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Harte Research Institute for Gulf of Mexico Studies Series, Sponsored by the Harte Research Institute for Gulf of Mexico Studies, Texas A&M University-Corpus Christi

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Harte Research Institute for Gulf of Mexico Studies Series, Sponsored by the Harte Research Institute for Gulf of Mexico Studies, Texas A&M University-Corpus Christi

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Beaches of the Gulf Coast

Richard A. Davis

Much of the world’s population lives within thirty miles of a coast, and beaches are perhaps the most popular tourist destinations worldwide. The Gulf of Mexico is no exception: Millions of people make their homes nearby, and many of them spend considerable time at the beach, joined by millions more tourists and seasonal visitors.

In Beaches of the Gulf Coast, Richard A. Davis Jr., a veteran coastal geologist, explores the dynamics of beach formation, providing the reader with a basic understanding of the characteristics and behavior of the beach environment and what causes it to change. He compares natural beach environments with those that have experienced human intervention, and he profiles many of the common plants and animals that grow and live on and adjacent to the beach.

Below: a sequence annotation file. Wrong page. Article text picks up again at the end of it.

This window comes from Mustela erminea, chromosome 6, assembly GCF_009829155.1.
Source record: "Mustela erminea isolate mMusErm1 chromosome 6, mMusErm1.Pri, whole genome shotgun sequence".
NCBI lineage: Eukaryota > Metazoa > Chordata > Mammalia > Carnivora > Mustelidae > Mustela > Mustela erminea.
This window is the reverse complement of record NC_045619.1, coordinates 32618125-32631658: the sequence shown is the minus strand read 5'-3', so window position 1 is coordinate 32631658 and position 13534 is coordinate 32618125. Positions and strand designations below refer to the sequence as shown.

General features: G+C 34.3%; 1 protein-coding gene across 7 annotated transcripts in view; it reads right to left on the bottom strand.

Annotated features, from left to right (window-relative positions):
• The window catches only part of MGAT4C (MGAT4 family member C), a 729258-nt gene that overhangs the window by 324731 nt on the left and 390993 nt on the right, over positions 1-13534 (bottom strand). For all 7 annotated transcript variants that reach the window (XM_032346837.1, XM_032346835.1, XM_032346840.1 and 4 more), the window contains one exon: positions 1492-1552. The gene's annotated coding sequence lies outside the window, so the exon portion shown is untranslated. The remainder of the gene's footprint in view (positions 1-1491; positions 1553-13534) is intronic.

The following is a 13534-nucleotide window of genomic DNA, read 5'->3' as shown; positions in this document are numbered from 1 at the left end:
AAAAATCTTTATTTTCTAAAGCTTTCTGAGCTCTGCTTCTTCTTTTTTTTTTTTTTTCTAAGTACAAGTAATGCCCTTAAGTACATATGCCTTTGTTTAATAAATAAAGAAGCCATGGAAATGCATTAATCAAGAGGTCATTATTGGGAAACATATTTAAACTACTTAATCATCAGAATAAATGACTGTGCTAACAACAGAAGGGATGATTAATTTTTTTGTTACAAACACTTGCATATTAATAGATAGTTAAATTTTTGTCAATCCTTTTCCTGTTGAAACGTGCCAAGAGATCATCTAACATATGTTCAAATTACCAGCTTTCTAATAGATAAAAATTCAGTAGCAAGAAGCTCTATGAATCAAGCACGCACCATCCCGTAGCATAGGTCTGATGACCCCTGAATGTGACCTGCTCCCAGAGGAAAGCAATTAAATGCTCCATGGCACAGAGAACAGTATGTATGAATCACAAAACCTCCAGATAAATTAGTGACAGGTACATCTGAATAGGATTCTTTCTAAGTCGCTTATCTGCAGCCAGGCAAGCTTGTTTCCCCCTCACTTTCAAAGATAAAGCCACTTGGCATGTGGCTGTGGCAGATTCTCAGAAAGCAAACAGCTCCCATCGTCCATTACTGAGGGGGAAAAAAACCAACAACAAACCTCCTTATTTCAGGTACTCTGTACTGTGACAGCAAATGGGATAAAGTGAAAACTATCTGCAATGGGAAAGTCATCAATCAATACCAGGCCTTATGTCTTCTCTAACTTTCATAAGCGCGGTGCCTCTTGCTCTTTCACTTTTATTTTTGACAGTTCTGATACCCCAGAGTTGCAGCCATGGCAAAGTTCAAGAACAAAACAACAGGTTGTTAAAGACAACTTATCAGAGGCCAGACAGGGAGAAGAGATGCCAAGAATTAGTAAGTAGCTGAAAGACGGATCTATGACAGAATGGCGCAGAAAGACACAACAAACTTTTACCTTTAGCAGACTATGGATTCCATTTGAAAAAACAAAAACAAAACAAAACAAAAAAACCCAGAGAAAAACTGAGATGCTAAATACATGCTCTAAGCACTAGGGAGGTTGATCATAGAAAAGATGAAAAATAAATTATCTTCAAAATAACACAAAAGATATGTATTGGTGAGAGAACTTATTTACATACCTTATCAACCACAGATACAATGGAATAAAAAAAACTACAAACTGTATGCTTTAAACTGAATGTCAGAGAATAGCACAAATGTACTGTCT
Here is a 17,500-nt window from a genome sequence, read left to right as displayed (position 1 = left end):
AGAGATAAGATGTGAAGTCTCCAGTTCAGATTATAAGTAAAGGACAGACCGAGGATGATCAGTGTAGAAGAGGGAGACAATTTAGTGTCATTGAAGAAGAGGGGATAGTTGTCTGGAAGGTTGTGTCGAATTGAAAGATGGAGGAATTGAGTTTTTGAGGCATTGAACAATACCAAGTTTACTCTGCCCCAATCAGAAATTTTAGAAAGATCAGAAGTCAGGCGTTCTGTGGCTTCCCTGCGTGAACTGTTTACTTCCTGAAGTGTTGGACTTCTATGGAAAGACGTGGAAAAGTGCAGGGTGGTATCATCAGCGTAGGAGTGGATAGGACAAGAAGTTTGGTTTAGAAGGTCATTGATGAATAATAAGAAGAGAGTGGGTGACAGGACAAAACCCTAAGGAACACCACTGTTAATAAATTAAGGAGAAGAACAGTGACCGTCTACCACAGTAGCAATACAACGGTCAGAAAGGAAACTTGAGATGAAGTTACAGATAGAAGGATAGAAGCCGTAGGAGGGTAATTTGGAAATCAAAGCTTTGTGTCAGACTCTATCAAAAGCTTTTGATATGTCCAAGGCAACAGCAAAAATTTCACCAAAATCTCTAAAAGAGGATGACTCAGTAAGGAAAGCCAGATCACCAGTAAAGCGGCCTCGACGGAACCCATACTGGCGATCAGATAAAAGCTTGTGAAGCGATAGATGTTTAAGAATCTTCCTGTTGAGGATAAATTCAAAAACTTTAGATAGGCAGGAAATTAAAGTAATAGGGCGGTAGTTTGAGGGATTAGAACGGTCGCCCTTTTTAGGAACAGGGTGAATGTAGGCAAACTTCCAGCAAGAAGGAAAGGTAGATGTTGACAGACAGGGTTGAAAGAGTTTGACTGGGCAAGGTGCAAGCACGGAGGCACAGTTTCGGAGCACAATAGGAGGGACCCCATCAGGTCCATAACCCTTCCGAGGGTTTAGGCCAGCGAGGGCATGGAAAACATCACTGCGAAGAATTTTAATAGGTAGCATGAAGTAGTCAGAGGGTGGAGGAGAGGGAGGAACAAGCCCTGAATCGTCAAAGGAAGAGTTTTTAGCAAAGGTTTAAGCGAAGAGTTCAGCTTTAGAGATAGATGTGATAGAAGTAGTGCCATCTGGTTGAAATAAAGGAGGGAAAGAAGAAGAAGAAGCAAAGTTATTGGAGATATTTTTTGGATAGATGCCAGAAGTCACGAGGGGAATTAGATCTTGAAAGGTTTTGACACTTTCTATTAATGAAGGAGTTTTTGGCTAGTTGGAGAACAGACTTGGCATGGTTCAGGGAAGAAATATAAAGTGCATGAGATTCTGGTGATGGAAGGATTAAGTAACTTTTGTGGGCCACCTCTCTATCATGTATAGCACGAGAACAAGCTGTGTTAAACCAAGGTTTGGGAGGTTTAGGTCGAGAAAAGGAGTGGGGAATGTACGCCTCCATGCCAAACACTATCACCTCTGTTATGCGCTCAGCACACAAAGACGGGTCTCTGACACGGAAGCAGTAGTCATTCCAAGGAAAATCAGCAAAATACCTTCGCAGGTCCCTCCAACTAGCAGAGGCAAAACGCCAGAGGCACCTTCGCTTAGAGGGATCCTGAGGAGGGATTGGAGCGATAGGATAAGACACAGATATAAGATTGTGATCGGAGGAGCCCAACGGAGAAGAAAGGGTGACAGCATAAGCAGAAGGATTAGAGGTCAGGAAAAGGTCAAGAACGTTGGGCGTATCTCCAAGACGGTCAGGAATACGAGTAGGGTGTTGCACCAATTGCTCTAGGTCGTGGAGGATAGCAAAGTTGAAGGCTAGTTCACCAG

Following the coastline from the Florida Keys around the Gulf Coast to Varadero Beach in Cuba, Davis describes the major characteristics of beaches in each US state, with a final chapter on Mexico and Cuba. Focusing on public beaches, Davis emphasizes the special features of the beaches, indicating whether and how they are nourished—either naturally or artificially—and pointing out which beaches have problems and which ones are doing well.

Including photographs, satellite images, charts, and maps that reveal the natural processes of beach formation and erosion, Davis showcases the beauty of some of the Gulf’s “best” beaches, both popular and remote. Beaches of the Gulf Coast provides a broad range of basic knowledge for all who own beachfront property, who live near the beach, or who simply love the beach and want a better understanding of this special coastal environment.